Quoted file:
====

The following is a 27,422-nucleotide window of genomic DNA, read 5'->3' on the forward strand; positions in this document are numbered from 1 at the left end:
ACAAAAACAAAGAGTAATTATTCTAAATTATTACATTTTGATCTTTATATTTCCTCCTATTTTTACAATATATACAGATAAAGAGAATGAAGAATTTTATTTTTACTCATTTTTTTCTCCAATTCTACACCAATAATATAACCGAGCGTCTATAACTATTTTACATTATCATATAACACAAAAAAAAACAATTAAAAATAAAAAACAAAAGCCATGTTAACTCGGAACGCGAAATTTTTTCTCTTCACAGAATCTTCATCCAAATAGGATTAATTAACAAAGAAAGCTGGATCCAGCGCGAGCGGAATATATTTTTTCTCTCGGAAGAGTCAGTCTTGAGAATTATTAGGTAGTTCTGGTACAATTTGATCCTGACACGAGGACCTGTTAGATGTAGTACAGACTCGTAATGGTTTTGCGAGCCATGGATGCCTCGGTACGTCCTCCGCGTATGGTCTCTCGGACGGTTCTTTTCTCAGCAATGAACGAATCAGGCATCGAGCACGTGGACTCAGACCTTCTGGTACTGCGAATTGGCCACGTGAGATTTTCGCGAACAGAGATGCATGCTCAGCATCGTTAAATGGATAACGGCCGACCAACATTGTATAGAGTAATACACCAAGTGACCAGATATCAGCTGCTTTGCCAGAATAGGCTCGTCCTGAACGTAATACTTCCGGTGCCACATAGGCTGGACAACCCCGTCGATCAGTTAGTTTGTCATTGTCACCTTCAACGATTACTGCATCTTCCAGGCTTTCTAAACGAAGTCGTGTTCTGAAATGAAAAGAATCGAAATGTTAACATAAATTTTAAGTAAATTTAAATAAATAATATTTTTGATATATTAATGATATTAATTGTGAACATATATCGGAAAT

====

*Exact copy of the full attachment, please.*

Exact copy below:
The following is a 27,422-nucleotide window of genomic DNA, read 5'->3' on the forward strand; positions in this document are numbered from 1 at the left end:
ACAAAAACAAAGAGTAATTATTCTAAATTATTACATTTTGATCTTTATATTTCCTCCTATTTTTACAATATATACAGATAAAGAGAATGAAGAATTTTATTTTTACTCATTTTTTTCTCCAATTCTACACCAATAATATAACCGAGCGTCTATAACTATTTTACATTATCATATAACACAAAAAAAAACAATTAAAAATAAAAAACAAAAGCCATGTTAACTCGGAACGCGAAATTTTTTCTCTTCACAGAATCTTCATCCAAATAGGATTAATTAACAAAGAAAGCTGGATCCAGCGCGAGCGGAATATATTTTTTCTCTCGGAAGAGTCAGTCTTGAGAATTATTAGGTAGTTCTGGTACAATTTGATCCTGACACGAGGACCTGTTAGATGTAGTACAGACTCGTAATGGTTTTGCGAGCCATGGATGCCTCGGTACGTCCTCCGCGTATGGTCTCTCGGACGGTTCTTTTCTCAGCAATGAACGAATCAGGCATCGAGCACGTGGACTCAGACCTTCTGGTACTGCGAATTGGCCACGTGAGATTTTCGCGAACAGAGATGCATGCTCAGCATCGTTAAATGGATAACGGCCGACCAACATTGTATAGAGTAATACACCAAGTGACCAGATATCAGCTGCTTTGCCAGAATAGGCTCGTCCTGAACGTAATACTTCCGGTGCCACATAGGCTGGACAACCCCGTCGATCAGTTAGTTTGTCATTGTCACCTTCAACGATTACTGCATCTTCCAGGCTTTCTAAACGAAGTCGTGTTCTGAAATGAAAAGAATCGAAATGTTAACATAAATTTTAAGTAAATTTAAATAAATAATATTTTTGATATATTAATGATATTAATTGTGAACATATATCGGAAAT